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It’s been quite the week for speech online. Twitter introduced new guidelines on how to deal with world leaders and their tweets after Democratic presidential candidate Kamala Harris called on the platform to ban President Donald Trump.
Candidate Elizabeth Warren bought a deliberately fake campaign ad on Facebook after Facebook said it won’t police political ads for lies. And Congress has been debating whether to get rid of Section 230, the federal law that shields online platforms from liability for what their users post. Then, on Thursday, Mark Zuckerberg gave a hotly debated speech at Georgetown University, saying Facebook would prioritize free expression above all.
On this segment of “Quality Assurance,” I take a deep dive on platforms and regulating speech. I spoke with Daphne Keller, who is at Stanford Law School’s Center for Internet and Society. The following is an edited transcript of our conversation.
Daphne Keller: People, including most Americans, very much want platforms to take down a bunch of information that is legal. We want them to take down racial epithets, or bullying, or violent extremist content. And in most cases, that’s not illegal. It’s protected by the First Amendment. We wind up in a situation where we are asking platforms themselves to become the creators and enforcers of a new set of rules.
Molly Wood: In the past week, we’ve had obviously Mark Zuckerberg giving this big defense of free expression. We’ve had Twitter saying, “We want to put as few limits as possible on speech by elected officials that we consider newsworthy.” Where are these guys right, and what are they leaving out?
Keller: I think the biggest problem is there’s no such thing as a right answer on the questions of political speech or speech about sex, speech about race, speech about religion. We, even within the U.S., have never had a consensus about what the right rules should be. There’s certainly no such thing as a global consensus. I think we’re in a moment of some political magical thinking that if we yell at platforms enough, they will arrive at the right and responsible outcome, and we’ll all agree on what that is.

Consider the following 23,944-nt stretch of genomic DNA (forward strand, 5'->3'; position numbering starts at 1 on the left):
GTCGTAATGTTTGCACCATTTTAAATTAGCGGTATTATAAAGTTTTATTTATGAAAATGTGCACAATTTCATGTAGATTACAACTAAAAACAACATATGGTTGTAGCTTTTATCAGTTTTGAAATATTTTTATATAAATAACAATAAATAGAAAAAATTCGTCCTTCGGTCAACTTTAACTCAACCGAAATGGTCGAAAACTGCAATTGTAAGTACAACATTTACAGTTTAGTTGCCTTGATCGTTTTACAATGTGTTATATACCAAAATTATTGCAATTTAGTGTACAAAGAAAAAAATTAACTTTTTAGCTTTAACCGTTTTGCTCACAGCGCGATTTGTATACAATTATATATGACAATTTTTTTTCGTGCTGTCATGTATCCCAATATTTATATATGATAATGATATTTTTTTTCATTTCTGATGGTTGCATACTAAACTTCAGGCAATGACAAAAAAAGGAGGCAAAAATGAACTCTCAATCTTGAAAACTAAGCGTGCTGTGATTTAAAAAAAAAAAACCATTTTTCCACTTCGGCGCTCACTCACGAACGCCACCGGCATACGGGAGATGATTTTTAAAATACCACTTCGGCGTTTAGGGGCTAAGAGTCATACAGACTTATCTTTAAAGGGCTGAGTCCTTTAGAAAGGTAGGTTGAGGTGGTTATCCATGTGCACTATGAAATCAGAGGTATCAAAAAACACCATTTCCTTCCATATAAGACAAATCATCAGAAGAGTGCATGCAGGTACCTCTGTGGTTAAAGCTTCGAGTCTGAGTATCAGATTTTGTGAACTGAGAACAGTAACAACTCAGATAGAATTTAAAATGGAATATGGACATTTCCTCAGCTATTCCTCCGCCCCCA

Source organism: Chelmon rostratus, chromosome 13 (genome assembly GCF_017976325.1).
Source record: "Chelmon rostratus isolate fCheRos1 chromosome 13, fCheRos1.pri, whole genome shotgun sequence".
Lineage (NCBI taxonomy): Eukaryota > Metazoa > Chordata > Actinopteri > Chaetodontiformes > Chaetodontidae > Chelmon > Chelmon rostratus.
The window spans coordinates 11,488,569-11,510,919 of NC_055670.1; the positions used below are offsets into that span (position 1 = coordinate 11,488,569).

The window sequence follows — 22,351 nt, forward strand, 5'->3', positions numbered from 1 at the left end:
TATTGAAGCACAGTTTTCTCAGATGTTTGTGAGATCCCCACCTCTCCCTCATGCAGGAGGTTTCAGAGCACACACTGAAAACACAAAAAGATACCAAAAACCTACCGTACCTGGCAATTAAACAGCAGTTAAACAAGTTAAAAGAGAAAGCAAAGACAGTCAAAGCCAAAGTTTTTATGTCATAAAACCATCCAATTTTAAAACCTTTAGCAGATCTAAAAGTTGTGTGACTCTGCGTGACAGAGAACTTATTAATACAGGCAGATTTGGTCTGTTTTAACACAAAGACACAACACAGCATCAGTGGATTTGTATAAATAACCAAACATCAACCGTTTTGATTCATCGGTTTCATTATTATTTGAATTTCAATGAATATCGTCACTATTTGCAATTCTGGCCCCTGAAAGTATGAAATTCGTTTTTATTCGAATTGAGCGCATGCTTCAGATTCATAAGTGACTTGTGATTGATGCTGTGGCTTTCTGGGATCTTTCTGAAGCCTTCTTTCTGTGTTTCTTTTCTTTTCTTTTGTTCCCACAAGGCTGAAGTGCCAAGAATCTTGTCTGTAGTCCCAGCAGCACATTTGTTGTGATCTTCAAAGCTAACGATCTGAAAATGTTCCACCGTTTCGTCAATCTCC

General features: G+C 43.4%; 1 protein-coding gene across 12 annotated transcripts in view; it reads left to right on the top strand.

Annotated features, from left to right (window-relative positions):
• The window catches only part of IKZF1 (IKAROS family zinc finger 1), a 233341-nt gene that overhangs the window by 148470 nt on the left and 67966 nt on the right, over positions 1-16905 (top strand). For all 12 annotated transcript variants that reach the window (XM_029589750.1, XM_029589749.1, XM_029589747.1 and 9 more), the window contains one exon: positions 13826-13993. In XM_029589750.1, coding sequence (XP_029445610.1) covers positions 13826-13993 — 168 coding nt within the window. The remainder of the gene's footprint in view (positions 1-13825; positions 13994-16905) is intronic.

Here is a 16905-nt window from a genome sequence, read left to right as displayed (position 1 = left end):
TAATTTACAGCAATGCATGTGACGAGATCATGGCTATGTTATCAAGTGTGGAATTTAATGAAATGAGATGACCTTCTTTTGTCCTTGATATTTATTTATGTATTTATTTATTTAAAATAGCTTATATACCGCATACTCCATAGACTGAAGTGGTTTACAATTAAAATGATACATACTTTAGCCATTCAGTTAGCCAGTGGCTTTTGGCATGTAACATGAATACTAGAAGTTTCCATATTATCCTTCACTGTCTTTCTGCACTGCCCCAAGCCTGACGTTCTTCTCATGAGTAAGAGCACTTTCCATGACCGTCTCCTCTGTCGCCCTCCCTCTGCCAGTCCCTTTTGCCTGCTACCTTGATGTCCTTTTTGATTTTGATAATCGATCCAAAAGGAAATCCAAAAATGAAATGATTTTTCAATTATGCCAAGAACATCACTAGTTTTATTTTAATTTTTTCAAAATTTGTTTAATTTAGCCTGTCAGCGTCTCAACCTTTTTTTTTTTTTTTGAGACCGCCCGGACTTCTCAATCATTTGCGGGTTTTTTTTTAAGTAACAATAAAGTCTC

Wood: You have had a version of this job before. You were once associate general counsel for Google, and part of what you did there was help them make decisions around whether to take down content. Now that you’re on the outside, from your perspective, is it possible for platforms at this scale to effectively regulate speech online? Should it be their jobs?
Keller: I think unavoidably they will seek it out as a job, because the market is telling them to do that; the market is saying, and the press is saying, and regulators are saying, “We don’t want free speech mosh pits. We want curated content.” But there’s a real limit on how nuanced their enforcement can be. It’s easy to make the right judgment call about something like the Vietnam War-era photo that Facebook took down if you are somebody who’s familiar with that photo, and you’re taking time to think about it. But what Facebook needs is a set of rules that can be written down very concretely and that they can train a global workforce of tens of thousands of people to enforce even if those people have very different cultural backgrounds because they’re sitting in the Philippines or India. The inevitable result is the rules are going to be pretty crude. They’re going to be blunt instruments, and not very nuanced, and we’re not going to get anything like the perfect enforcement that people hope for.
Wood: Others have pointed out, though, that there is a lot of ground between speech getting posted, or even purchased via advertising, and speech getting amplified by bots, or algorithms, or some of the elements that are unique to the technology of these platforms. Is that maybe the real question here?
Keller: I think that’s a useful thing to look at because you can imagine a set of rules that say, for example, Facebook can or should choose to host particular content, but it should demote it in the news feed, or can YouTube host certain videos, but they shouldn’t be in the recommendations, or they should be lower in the recommendations. That’s a useful toggle to play with when trying to correct problems, but if we think of this as a question of law and if what the government can require, the First Amendment problems with telling platforms to demote lawful speech are pretty much as bad as the First Amendment problems with telling them they have to take it down. I don’t think we should get too excited about the idea that we can regulate amplification in a way that avoids all of these problems.